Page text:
Tonight I watched a documentary on the life of Dietrich Bonhoeffer, a German theologian who encouraged the Lutheran church to stand against the Nazi persecution of the Jews and later joined a conspiracy to assassinate Hitler. The account of Bonhoeffer’s life led me to some of his writings on the role of Christians and the Body of Christ in fighting evil in the world. Bonhoeffer’s approach was much less academic than it was practical. One of the things that really stood out to me was his coining of the term “cheap grace.” He eloquently articulated the modern Christian church in this way:
“[It] is the preaching of forgiveness without requiring repentance, baptism without church discipline, Communion without confession, absolution without personal confession. Cheap grace is grace without discipleship, grace without the cross, grace without Jesus Christ, living and incarnate.” [Citation]
At first read, it sounds almost as if he is proclaiming salvation by works. But I don’t believe this to be the case. Rather, he is contrasting salvation by grace with the universal salvation that so many Christian churches preach– wittingly or unwittingly. If you visit a lot of different Christian churches, you will find no shortage of this “cheap grace” being preached. Such churches typically focus on “doing good” and “judging not.” They piously and with false humility focus on their own imperfections while ignoring the festering sin of everyone else. The “cheap grace” they preach is grace without cost, grace that comes without sacrifice or punishment because the sin wasn’t that bad to begin with. “Cheap grace” is salvation by right, instead of salvation undeserved.
One does not have to “work out [his] salvation with fear and trembling” (Philippians 2:12) in order to keep that salvation. But in not doing so one will remain in a state of inner turmoil and conflict, “know[ing] the good he ought to do and not doing it, to him it is sin” (James 4:17). This raises the question of what good ought the Christian to do, and to what extent? Bonhoeffer saw his neighbors, the Jews, being persecuted and killed unjustly. The Lutheran church condoned and even participated in the atrocities, for they did not “obey God rather than men” (Acts 5:29). Bonhoeffer believed it was right to join a plot to assassinate the Chancellor of Germany in order to put a stop to the merciless brutality. Oddly, Bonhoeffer stated that man cannot know right from wrong because man’s sinful nature precludes him from having perfect knowledge of morality. This, of course, rides dangerously close to the rim surrounding the pit of moral relativism, which is not at all what Bonhoeffer taught. Rather, I think it’s safe to say he was terribly conflicted about whether his decision to try to assassinate Hitler was right or wrong. And rather than addressing the issue head-on, he dismissed his obligation to “judge with righteous judgment” (John 7:24).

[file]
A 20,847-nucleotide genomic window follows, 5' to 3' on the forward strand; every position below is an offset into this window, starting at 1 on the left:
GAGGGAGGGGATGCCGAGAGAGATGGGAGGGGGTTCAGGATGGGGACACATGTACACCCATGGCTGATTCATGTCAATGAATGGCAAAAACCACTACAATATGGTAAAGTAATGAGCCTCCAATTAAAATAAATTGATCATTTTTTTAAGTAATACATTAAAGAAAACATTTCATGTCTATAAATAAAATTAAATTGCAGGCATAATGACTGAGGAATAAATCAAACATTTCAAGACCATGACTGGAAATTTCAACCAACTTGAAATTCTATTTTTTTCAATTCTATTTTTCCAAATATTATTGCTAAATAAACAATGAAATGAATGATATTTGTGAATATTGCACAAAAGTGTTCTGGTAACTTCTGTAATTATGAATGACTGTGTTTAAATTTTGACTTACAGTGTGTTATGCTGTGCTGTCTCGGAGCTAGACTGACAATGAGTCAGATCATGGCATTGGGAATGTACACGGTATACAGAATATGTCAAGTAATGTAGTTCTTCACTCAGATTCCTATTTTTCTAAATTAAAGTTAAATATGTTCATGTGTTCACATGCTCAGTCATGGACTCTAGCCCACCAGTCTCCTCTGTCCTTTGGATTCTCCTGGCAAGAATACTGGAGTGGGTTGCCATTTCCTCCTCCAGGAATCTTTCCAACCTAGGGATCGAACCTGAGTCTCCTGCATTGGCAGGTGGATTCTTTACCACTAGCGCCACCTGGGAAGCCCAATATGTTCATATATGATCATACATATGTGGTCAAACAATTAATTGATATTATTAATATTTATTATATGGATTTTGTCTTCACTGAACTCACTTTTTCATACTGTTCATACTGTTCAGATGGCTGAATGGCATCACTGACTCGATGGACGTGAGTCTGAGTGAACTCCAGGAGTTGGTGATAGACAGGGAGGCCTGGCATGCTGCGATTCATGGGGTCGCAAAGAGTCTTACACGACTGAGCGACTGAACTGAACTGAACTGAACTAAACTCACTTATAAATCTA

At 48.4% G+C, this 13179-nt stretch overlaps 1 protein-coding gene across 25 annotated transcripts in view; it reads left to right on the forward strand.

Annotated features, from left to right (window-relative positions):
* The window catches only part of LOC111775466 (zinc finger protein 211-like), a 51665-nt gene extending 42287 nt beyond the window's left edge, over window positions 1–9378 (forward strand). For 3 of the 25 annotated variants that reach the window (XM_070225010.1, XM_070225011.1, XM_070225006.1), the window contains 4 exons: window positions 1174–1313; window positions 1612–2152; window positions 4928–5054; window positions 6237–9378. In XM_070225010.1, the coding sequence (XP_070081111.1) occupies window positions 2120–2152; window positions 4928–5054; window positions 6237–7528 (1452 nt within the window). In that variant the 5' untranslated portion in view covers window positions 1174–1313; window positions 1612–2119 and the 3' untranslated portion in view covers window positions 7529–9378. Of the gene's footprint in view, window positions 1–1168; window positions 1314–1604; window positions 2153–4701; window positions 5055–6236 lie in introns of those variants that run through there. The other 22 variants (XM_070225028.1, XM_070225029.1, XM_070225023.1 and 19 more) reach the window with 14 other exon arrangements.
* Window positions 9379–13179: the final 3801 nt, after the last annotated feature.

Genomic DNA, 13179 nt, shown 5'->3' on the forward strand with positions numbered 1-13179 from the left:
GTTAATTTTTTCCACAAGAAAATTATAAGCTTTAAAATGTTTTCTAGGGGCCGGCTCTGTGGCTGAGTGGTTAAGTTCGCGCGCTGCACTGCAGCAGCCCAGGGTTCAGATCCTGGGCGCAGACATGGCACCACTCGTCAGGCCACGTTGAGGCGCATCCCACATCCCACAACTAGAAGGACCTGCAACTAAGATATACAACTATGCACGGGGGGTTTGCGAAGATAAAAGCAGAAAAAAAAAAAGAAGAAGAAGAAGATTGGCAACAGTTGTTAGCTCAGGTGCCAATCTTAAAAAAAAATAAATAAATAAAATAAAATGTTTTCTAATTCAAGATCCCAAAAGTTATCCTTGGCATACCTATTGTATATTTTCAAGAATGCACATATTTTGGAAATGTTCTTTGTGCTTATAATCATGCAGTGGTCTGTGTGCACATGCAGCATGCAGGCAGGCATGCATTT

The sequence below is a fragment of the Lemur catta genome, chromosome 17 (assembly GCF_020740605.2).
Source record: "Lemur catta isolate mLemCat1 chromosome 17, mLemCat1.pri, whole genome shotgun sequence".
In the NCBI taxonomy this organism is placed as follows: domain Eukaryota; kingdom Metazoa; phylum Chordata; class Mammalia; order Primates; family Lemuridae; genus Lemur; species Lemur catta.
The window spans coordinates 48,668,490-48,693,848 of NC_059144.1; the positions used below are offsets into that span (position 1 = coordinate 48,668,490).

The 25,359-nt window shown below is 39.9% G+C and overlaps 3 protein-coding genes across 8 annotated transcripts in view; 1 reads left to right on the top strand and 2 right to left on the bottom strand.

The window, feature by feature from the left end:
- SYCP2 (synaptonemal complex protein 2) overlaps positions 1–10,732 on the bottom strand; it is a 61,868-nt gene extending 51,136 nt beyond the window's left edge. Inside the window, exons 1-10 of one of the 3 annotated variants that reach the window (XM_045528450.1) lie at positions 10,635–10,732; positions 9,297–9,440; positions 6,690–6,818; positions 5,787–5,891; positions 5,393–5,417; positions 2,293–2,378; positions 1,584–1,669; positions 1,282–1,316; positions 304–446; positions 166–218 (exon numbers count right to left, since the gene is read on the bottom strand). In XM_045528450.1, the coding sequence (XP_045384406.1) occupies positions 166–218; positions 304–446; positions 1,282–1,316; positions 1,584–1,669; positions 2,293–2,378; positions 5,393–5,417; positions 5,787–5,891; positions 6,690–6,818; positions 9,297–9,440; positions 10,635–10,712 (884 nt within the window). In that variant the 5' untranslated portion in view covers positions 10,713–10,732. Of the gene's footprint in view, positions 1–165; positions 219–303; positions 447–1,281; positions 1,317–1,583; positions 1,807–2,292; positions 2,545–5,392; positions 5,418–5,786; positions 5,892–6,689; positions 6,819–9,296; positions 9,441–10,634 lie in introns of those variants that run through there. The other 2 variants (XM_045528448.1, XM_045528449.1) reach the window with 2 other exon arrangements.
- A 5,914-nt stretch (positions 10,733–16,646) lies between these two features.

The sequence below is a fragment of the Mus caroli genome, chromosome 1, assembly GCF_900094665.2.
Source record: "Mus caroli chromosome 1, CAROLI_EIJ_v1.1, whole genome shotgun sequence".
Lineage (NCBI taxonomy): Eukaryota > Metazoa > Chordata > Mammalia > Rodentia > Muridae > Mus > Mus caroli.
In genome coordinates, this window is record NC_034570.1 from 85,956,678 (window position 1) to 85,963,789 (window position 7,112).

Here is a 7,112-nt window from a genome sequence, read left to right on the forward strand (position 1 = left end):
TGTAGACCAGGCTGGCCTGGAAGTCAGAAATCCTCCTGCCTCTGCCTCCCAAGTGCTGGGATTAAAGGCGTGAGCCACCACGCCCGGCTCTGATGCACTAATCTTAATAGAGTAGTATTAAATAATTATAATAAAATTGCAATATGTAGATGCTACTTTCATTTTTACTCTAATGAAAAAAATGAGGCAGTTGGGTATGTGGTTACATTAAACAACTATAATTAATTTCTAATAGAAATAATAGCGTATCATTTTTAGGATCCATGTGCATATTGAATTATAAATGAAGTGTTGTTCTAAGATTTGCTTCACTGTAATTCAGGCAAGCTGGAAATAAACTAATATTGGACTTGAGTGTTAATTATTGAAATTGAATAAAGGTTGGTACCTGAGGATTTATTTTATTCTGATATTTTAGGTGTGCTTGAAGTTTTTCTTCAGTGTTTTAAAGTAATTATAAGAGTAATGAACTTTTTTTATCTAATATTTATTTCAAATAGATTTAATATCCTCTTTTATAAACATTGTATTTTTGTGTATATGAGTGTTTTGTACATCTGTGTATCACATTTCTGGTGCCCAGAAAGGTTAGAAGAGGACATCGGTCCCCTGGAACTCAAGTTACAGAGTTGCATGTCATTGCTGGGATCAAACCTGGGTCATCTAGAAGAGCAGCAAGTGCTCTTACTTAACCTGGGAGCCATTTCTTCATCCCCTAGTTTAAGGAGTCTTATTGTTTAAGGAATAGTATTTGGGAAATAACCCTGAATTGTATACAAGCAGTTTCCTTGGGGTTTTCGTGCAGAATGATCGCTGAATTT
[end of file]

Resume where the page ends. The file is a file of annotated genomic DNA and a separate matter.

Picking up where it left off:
It is easy to see why Bonhoeffer believed that sometimes the Christian will feel disappointment and frustration over his righteous actions rather than experiencing feelings of relief and peace. I have found this to be frequently true in my own life. Making a righteous judgment in a fallen world is seldom easy.
In his own life, Bonhoeffer participated in multiple assassination attempts on Hitler, one of which resulted in several casualties. He risked his own life by acting as a double-agent and plotting to stop the atrocities of the godless left-wing Nazis. He ran an illegal seminary in Germany which also served as the base of operations for his conspiracy against the Nazis. Bonhoeffer was eventually found out, brought before a court marshal, and sentenced to death. He was murdered by the Nazis on April 9, 1945. 21 days later, Adolf Hitler murdered himself.